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Parents: Tips for finals week

Posted by Trevecca News on Dec 11, 2015 10:53:41 AM

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As finals week approaches, Trevecca students are studying hard and trying to cope with stress. This can be a frustrating time for parents, as well, who are often unsure of how to help their students handle this challenging time.

Dr. Donna Gray, associate director of academic services and Megan McGhee, coordinator of the freshman year experience, have some advice for parents on helping their kids as the semester draws to a close.

  1. Help your students get organized.
    Suggest making a schedule or to-do list of all their tests and assignments. Even if your students haven’t done that yet this semester, it is never too late to start prioritizing. “Encourage them to prepare early,” says Gray. “Making academics a priority might mean saying 'no' to going out with friends for a while. Encourage them to do one thing at a time so they don’t get overwhelmed.”
  2. Listen.
    Often, the most valuable thing parents can do is take the time to understand what students are struggling with and what kind of help they need. Be a listening ear and share your wisdom and ideas with your students. “Let them vent; let them share how they’re feeling and tell them it's OK that it’s hard,” says McGhee. “And for the parents, too, they can ask if the students need anything … Just to say ‘Hey, is there anything I can do for you?’”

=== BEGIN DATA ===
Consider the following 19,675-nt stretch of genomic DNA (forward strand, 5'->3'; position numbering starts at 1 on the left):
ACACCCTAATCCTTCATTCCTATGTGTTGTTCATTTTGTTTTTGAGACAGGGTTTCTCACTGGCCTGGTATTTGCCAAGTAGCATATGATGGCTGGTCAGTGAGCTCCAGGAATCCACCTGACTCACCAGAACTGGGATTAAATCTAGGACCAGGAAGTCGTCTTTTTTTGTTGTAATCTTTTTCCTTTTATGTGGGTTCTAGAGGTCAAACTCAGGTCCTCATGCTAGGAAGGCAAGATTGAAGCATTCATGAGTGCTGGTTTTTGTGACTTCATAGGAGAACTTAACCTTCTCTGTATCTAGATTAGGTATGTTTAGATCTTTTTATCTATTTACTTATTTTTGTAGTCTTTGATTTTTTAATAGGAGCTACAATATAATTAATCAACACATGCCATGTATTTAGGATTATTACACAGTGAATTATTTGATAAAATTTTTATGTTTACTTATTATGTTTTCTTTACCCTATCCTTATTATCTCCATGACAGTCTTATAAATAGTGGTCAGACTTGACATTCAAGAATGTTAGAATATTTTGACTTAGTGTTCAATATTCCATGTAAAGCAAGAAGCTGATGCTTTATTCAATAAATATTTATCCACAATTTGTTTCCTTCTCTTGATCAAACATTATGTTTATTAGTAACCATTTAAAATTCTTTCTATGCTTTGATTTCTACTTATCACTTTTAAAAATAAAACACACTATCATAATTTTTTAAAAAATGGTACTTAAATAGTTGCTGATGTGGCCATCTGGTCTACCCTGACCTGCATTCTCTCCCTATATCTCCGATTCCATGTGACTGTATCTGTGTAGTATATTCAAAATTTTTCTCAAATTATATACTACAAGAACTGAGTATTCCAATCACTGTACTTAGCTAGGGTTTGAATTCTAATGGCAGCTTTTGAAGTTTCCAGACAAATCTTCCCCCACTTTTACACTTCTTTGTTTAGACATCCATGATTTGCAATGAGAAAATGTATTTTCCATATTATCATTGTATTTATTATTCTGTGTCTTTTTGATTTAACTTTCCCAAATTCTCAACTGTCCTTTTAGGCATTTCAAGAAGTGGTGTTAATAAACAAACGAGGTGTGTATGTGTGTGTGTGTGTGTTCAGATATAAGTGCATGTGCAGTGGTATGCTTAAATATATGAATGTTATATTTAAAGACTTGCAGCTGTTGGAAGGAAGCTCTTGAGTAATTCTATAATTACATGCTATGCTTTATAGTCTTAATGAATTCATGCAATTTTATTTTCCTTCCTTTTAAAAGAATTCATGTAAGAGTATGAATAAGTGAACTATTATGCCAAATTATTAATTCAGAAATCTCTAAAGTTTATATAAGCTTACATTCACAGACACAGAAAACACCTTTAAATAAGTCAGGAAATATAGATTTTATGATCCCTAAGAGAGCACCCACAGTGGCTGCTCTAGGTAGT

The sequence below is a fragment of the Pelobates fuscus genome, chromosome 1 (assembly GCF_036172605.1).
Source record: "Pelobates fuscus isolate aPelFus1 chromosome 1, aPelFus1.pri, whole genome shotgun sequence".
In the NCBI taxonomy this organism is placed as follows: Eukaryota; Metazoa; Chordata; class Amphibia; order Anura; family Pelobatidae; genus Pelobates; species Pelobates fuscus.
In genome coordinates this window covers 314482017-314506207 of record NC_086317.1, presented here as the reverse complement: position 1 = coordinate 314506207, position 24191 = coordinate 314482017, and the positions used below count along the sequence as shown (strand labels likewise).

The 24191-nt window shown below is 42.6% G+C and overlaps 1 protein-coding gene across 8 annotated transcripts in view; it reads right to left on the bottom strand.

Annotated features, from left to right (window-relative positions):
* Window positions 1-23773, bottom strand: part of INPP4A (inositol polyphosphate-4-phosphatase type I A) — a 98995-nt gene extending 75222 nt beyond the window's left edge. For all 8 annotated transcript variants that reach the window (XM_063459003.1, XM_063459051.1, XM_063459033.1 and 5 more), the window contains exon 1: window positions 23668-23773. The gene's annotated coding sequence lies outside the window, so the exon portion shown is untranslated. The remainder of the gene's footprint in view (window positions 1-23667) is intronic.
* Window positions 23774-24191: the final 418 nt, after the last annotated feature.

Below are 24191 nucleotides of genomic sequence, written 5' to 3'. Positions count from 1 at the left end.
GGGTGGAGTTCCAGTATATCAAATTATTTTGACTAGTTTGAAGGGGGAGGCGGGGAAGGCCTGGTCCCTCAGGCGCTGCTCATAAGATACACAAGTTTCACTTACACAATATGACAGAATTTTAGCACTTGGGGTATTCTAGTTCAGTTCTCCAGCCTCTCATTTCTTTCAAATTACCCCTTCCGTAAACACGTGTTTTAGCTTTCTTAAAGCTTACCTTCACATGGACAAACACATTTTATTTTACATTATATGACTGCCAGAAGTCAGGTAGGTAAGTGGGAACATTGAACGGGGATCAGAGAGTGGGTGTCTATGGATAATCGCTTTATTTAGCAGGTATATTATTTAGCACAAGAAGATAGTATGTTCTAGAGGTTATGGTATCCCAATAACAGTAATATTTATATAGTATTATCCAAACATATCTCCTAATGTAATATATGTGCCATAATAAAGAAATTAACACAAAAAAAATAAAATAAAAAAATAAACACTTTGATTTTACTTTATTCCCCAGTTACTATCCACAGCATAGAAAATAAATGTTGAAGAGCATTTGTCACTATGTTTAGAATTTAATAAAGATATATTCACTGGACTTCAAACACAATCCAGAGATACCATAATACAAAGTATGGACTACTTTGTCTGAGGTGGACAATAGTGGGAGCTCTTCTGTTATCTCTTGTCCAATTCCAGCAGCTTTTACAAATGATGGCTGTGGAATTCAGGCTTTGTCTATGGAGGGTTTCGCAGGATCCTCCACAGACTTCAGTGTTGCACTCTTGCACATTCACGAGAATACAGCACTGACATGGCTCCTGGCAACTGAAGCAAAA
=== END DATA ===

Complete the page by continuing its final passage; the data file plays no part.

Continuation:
3. Suggest services on campus.
    Parents should definitely encourage their students to take advantage of the many on-campus services that are available to them. “Tutors are available, [and] we have counseling services available,” says Gray. “We’re still full -tilt available, and we really want to encourage students to understand what services are here and to use them. We want to see our students succeed.”
  4. Remember that you can’t fix everything.
    Parents often struggle with how to help their kids without micromanaging, but sometimes there isn’t anything that you can do. “Generally, parents don’t want to see their children struggling,” says McGhee. “[Parents] want to fix it, but the majority of the time they can’t fix it. Your child needs you to acknowledge that [he or she is] struggling, and it’s hard, and it’s OK for it to be hard.”
  5. Send a care package.
    Often, students can be helped the most by a little bit of encouragement. Sending your son or daughter a letter or some of their favorite snacks may be extra special to them during this stressful time. “The students have to learn themselves how to manage their time but [parents] can be encouraging,” says Gray. “Sometimes, just having something from mom or dad in your box can be helpful.”

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